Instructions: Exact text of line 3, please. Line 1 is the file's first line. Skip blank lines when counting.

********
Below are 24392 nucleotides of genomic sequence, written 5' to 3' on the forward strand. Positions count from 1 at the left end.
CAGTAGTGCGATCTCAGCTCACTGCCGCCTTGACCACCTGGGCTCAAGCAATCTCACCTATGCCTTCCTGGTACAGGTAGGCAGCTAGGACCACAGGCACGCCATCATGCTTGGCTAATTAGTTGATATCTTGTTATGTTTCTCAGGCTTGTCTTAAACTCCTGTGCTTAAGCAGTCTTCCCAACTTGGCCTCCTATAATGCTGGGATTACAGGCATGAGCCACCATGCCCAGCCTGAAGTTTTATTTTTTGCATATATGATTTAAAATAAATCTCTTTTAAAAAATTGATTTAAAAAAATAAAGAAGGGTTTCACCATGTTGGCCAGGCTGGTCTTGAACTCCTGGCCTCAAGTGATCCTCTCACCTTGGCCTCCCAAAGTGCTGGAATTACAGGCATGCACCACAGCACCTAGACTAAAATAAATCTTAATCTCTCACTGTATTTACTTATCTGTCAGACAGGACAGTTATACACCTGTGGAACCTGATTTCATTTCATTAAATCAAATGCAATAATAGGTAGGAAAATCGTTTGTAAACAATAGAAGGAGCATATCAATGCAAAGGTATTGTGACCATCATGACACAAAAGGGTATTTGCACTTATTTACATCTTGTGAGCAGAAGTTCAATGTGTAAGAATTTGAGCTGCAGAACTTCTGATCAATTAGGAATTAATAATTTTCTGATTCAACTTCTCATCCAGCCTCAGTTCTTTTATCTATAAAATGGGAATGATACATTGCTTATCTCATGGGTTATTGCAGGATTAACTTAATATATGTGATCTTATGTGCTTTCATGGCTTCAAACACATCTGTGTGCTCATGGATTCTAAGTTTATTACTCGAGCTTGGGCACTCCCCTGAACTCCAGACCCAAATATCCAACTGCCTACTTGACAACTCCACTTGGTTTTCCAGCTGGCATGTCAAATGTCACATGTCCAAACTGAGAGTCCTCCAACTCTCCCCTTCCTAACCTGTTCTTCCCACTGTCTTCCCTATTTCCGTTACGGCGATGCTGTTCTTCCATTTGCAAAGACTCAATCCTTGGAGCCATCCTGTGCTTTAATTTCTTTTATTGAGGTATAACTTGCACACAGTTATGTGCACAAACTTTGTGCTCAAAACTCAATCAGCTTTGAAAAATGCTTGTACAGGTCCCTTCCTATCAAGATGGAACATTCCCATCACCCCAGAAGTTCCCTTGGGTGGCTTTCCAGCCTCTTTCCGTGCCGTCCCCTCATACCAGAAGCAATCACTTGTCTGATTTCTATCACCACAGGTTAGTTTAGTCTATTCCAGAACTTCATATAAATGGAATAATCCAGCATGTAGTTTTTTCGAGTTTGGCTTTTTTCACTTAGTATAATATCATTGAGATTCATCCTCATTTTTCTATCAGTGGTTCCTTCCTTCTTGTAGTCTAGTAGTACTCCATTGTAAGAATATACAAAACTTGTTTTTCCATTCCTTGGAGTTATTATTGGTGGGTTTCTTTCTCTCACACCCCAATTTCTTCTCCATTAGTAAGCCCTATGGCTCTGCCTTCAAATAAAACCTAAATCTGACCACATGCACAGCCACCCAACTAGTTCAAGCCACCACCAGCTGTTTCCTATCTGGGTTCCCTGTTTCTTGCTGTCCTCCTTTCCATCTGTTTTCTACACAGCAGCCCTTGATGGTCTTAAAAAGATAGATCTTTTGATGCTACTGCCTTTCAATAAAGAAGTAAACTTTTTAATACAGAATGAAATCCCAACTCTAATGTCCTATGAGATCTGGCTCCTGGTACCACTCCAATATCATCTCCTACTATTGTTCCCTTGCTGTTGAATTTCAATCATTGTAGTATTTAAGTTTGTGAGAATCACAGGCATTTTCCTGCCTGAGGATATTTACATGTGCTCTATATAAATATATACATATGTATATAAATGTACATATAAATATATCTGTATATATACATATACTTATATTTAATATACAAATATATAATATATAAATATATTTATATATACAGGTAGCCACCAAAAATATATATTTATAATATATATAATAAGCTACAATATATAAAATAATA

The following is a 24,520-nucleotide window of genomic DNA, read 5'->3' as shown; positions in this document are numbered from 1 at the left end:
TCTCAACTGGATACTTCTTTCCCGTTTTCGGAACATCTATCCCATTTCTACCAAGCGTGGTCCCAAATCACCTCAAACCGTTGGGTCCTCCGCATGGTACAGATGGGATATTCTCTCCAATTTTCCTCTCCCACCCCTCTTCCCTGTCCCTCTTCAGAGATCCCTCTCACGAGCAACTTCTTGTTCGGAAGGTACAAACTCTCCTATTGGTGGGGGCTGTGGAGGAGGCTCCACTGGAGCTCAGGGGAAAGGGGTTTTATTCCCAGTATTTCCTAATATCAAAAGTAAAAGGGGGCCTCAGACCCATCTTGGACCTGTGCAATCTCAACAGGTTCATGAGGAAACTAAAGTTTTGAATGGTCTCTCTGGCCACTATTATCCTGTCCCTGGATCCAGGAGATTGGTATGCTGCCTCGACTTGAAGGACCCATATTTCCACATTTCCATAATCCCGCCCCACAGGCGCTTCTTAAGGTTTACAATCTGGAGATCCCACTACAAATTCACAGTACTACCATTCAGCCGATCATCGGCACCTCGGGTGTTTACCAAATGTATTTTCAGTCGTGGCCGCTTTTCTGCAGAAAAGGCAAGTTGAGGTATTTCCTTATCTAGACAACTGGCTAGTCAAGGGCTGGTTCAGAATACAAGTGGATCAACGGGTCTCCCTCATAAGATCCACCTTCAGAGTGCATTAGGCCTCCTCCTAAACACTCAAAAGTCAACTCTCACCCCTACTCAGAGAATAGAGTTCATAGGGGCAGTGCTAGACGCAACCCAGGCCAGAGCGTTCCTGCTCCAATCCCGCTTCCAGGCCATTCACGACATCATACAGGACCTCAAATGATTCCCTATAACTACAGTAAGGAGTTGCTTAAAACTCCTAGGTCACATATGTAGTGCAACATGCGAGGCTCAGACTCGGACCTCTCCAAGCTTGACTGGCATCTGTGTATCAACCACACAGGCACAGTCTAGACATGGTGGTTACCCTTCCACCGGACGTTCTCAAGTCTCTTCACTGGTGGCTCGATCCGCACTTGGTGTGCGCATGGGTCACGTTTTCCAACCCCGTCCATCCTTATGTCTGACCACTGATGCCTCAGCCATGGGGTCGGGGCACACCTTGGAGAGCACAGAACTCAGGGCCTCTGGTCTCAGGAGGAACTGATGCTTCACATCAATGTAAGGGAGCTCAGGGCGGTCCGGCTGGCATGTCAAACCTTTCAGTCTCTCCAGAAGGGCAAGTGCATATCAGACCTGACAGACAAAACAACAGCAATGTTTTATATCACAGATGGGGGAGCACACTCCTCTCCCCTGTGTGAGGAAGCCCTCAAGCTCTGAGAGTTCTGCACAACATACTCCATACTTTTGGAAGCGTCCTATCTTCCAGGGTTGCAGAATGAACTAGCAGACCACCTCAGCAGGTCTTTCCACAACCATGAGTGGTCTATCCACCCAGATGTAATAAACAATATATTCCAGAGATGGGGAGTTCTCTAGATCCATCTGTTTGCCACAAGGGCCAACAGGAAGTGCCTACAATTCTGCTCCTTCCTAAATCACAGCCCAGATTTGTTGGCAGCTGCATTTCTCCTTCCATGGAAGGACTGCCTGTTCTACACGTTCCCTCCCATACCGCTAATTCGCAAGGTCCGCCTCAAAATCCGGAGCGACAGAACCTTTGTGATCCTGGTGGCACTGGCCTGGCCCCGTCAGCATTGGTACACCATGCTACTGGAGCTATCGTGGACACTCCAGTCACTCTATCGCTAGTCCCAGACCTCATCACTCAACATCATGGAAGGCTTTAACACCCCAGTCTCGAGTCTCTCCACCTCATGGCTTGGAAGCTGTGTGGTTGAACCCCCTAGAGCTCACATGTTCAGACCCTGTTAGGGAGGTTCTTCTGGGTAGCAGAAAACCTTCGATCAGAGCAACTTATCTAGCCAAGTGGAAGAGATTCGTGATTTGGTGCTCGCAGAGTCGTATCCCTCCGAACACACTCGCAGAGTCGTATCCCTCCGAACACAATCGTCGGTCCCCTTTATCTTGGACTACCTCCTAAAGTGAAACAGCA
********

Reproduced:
The following is a 24,520-nucleotide window of genomic DNA, read 5'->3' as shown; positions in this document are numbered from 1 at the left end: